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New at FBTS: Butterflies Love Perennial Echeandia Texensis

Posted: Monday, September 7, 2015
Synopsis: It isn't surprising that the golden flowers of the drought-resistant, perennial Texas Craglily (Echeandia texensis) are tops for attracting butterflies. The plant was first discovered on Green Island in Laguna Madre, which is at the southernmost tip of Texas. The area is part of the Lower Rio Grande Valley, which is home to 300 butterfly species. Texas Craglily is an adaptable plant that grows well both in dry and somewhat damp conditions and from California to the Southeast. But it is a rare species that may be threatened by land development and the U.S./Mexico border fence.

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Getting Started: Salvias for Zone 9

Posted: Tuesday, September 1, 2015
Synopsis: California's small, Mohave Desert city of Barstow averages about 5 inches of rain annually. Across the continent, Pensacola, Florida, has more than double Barstow's population and more than 12 times its amount of rainfall. Yet both cities are part of the U.S. Department of Agriculture's Plant Hardiness Zone 9 where you can plant perennials and shrubs that survive winter lows ranging from 20 to 30 degrees F. Flowers by the Sea takes readers on a triple coast road trip of Zone 9 and suggests plantings for varied growing conditions along the way.

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Four Top Drought-Resistant Perennials for Dry Shade

Posted: Tuesday, August 25, 2015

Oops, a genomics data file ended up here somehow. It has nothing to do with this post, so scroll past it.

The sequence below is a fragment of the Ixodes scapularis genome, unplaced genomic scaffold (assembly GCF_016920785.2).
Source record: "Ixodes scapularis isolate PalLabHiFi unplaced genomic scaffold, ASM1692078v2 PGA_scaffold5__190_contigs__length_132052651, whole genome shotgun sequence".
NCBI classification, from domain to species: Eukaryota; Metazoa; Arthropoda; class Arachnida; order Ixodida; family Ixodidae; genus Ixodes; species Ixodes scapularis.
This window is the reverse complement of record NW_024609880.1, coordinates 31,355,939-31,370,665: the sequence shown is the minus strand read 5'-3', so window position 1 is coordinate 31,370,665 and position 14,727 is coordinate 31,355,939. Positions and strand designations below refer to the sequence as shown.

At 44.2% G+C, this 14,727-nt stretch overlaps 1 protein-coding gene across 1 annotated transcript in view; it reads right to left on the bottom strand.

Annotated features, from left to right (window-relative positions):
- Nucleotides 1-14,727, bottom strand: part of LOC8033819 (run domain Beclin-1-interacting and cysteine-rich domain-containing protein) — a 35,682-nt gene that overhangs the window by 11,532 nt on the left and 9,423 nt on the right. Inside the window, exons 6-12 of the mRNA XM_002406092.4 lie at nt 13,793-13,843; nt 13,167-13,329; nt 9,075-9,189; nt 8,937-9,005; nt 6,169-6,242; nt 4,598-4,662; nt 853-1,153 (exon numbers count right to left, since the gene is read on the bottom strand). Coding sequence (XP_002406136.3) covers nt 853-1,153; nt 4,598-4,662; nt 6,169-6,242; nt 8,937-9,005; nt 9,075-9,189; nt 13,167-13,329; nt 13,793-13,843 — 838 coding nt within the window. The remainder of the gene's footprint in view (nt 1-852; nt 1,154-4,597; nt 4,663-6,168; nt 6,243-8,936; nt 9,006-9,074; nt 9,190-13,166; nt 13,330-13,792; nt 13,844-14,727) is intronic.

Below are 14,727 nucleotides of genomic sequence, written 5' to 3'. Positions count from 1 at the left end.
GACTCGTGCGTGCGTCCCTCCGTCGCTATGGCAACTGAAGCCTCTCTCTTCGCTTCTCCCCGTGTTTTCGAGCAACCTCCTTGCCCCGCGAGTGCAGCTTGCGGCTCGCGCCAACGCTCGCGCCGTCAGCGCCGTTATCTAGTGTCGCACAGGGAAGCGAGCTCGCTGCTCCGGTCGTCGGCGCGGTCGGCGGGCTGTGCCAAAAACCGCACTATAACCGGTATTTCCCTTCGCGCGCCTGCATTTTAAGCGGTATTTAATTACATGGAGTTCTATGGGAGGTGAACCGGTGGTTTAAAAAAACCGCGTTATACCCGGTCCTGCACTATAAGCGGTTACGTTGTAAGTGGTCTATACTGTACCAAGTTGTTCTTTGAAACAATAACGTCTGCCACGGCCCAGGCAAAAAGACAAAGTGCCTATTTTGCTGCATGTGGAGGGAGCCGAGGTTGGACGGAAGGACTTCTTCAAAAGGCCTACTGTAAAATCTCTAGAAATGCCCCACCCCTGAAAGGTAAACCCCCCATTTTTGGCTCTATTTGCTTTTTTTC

Synopsis: Searching for shade-tolerant plants is difficult. Finding ones that grow well in dry conditions, especially as groundcovers, is even more challenging. Flowers by the Sea talks about different types of shade and four drought-resistant perennials for these varying levels of sun exposure. It also explains how to search the company's extensive product menu.

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Made for Shade: Japanese Woodland Salvias

Posted: Friday, August 21, 2015
Synopsis: Sturdy, shade-loving Japanese Salvias are lovely additions to woodland gardens with their lush, large-leafed foliage and delicate-looking flowers in colors including pinks, purples and yellows. They're ideal for bordering shady paths where they invite visitors to pause for close-up views. Flowers by the Sea suggests eight Japanese species for woodland gardens and organizes them according to their cold hardiness.

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Ask Mr. Sage: What Salvias Grow Well in Containers?

Posted: Tuesday, August 18, 2015